What was in stark contrast with the UK is that there are few outliers from this average. The rich are just a little richer, though often in the same area, but with one or two more rooms in the house, and the poor are just a little poorer, generally living with a few more people in each room. Most go to the same shops for food, the same barber, the same (highly skilled) car mechanics. Not everyone went to the bars that tourists frequented, though there were some locals there. Most seemed to be relatively content with their lot, but not with their system or its limitations. We saw no one sleeping on the streets, though sometimes there would be 6 or 7 people living in a single room. So although the average level of material wealth is likely lower than in the UK, the disparity between rich and poor certainly seems far less stark. This view would have been skewed had we met government functionaries.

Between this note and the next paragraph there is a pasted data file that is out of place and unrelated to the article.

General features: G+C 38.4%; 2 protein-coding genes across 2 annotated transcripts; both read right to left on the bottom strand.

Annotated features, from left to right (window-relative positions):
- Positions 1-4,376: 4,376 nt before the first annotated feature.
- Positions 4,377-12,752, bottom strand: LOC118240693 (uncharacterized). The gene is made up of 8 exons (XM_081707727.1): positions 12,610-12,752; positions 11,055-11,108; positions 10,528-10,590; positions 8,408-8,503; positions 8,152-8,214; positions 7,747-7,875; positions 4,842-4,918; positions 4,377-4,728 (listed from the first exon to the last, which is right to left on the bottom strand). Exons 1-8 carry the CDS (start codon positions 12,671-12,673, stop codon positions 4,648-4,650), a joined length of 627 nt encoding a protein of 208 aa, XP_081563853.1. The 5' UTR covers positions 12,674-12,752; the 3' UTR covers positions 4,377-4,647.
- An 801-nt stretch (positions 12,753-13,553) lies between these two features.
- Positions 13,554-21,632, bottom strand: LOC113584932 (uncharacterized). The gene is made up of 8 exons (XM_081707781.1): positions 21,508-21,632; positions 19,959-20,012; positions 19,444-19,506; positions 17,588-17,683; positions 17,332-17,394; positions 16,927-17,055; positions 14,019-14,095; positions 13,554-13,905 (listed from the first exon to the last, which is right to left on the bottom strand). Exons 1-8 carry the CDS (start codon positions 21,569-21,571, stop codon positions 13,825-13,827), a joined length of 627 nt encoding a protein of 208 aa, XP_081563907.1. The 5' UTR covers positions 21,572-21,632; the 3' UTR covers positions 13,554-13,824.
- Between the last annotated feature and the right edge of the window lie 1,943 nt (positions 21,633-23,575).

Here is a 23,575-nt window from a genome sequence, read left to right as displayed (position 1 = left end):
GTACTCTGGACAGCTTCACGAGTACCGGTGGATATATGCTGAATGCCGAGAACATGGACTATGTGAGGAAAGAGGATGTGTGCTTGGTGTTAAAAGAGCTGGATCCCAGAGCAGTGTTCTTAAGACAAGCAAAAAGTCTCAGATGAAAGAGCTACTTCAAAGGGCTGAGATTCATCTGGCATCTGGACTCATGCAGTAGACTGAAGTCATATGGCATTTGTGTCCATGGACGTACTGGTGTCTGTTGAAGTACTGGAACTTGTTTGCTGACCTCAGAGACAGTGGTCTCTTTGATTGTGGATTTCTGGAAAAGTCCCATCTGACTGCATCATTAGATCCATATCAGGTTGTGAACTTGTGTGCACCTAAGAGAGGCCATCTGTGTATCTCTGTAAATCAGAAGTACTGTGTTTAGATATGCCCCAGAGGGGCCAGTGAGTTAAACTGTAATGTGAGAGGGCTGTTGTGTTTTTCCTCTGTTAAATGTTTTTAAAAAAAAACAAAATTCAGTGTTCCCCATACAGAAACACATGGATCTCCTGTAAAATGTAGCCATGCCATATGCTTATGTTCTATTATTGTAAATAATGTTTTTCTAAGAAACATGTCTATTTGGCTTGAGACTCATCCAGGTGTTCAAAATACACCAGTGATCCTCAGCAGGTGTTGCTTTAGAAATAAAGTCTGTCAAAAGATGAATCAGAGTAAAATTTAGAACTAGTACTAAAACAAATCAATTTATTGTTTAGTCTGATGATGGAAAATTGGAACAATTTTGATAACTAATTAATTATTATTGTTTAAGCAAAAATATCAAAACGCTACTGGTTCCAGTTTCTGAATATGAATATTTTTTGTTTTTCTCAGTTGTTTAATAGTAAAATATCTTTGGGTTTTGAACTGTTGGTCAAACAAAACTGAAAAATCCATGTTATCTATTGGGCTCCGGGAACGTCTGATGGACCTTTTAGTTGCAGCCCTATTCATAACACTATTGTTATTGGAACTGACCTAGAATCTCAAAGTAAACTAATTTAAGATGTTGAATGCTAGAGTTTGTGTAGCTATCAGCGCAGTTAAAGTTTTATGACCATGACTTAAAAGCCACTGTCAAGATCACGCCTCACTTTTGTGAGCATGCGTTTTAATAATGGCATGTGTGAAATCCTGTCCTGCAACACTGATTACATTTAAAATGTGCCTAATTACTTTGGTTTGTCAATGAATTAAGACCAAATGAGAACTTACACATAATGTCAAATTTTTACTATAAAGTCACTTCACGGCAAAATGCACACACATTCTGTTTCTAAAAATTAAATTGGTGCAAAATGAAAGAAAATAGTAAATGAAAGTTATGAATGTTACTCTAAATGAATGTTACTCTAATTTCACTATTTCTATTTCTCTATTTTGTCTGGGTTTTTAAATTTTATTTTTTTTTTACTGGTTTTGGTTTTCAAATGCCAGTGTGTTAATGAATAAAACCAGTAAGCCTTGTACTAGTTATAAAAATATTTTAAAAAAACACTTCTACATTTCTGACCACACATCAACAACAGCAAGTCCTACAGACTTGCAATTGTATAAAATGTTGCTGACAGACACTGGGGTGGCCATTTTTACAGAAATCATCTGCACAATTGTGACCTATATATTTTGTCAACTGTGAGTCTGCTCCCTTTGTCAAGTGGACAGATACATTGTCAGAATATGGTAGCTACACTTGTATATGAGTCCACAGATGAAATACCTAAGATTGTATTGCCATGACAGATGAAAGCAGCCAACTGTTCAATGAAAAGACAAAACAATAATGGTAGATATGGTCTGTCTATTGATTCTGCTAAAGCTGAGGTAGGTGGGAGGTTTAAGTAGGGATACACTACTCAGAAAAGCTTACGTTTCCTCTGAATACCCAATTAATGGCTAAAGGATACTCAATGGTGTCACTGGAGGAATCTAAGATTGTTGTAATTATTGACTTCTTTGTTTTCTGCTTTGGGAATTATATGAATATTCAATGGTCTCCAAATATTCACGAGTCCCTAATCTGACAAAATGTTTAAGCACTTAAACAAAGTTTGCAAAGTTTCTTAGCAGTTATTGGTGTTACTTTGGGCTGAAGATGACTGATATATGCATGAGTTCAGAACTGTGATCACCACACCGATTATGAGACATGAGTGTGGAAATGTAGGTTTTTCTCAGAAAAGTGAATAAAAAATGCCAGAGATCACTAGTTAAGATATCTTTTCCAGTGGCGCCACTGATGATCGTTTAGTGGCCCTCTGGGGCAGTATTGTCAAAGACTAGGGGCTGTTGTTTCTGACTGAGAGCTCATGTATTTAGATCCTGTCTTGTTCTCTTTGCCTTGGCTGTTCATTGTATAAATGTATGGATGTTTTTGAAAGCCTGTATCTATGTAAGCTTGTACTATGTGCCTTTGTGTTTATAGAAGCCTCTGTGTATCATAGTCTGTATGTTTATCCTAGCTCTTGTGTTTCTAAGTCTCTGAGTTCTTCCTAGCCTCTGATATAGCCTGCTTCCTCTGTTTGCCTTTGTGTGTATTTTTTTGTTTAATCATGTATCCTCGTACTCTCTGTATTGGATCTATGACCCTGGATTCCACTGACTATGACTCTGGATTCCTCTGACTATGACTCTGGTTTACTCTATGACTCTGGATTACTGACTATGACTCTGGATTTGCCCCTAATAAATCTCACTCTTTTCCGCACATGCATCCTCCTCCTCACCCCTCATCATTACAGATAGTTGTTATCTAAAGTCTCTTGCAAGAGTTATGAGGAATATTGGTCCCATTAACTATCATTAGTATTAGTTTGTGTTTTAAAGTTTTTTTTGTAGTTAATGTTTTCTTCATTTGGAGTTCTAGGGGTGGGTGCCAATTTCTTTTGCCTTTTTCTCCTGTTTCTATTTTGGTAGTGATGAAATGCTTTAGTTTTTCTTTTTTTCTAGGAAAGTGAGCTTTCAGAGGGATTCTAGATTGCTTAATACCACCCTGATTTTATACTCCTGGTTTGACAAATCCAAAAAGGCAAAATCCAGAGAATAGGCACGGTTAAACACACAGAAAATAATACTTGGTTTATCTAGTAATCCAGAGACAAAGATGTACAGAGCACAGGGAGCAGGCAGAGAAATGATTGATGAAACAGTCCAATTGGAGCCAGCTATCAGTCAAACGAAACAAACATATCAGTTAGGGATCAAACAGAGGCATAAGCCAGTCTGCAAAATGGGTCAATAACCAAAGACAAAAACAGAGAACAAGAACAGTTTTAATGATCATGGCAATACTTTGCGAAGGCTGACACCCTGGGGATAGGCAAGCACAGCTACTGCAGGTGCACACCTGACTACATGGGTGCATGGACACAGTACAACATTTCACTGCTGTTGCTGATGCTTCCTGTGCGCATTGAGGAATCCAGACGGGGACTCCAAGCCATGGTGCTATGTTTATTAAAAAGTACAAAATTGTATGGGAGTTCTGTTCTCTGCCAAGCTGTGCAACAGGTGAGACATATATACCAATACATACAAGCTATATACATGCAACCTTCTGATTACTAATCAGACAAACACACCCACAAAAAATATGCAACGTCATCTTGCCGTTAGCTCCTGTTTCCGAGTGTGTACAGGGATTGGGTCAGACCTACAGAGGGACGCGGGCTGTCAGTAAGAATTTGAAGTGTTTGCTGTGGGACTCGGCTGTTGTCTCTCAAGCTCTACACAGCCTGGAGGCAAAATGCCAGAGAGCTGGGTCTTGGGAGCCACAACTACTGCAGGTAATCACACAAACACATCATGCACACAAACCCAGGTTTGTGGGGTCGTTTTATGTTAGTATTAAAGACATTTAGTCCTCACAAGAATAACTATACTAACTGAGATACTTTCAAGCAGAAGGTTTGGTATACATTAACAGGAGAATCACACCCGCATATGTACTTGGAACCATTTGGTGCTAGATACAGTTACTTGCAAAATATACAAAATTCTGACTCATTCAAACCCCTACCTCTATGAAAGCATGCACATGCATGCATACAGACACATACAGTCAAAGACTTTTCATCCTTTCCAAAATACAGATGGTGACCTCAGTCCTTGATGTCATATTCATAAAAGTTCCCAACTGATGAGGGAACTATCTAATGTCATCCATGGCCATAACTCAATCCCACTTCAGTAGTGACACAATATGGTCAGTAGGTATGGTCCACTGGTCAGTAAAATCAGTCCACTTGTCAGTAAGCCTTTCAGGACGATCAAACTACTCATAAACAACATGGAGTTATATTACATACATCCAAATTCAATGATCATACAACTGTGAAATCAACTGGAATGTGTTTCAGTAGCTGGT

Despite the levels of poverty, this also feels like an incredibly safe place to walk around at night. Apparently, there has been a very low tolerance to crime by the police, though we read this and weren’t told it by anyone. Whatever the reason, it is one of the only places I recall where I’ve walked in poor areas at night, where the streets have had a lot of people still wandering around, and yet there’s been no explicit or subliminal threat of violence or intimidation.
Similarly, a lot of Cubans seem to just want to help out. A bicitaxi (not too tough to figure out what that is) comes to a standstill as a car nearly reverse into it. The driver of the car comes out and argues with the bicitaxi driver. A bystander gets involved to diffuse the situation, but recognising that bicitaxis are not the easiest vehicles to reverse when there are passengers, helpfully pushes it backwards a couple of feet so that it can turn and overtake the car.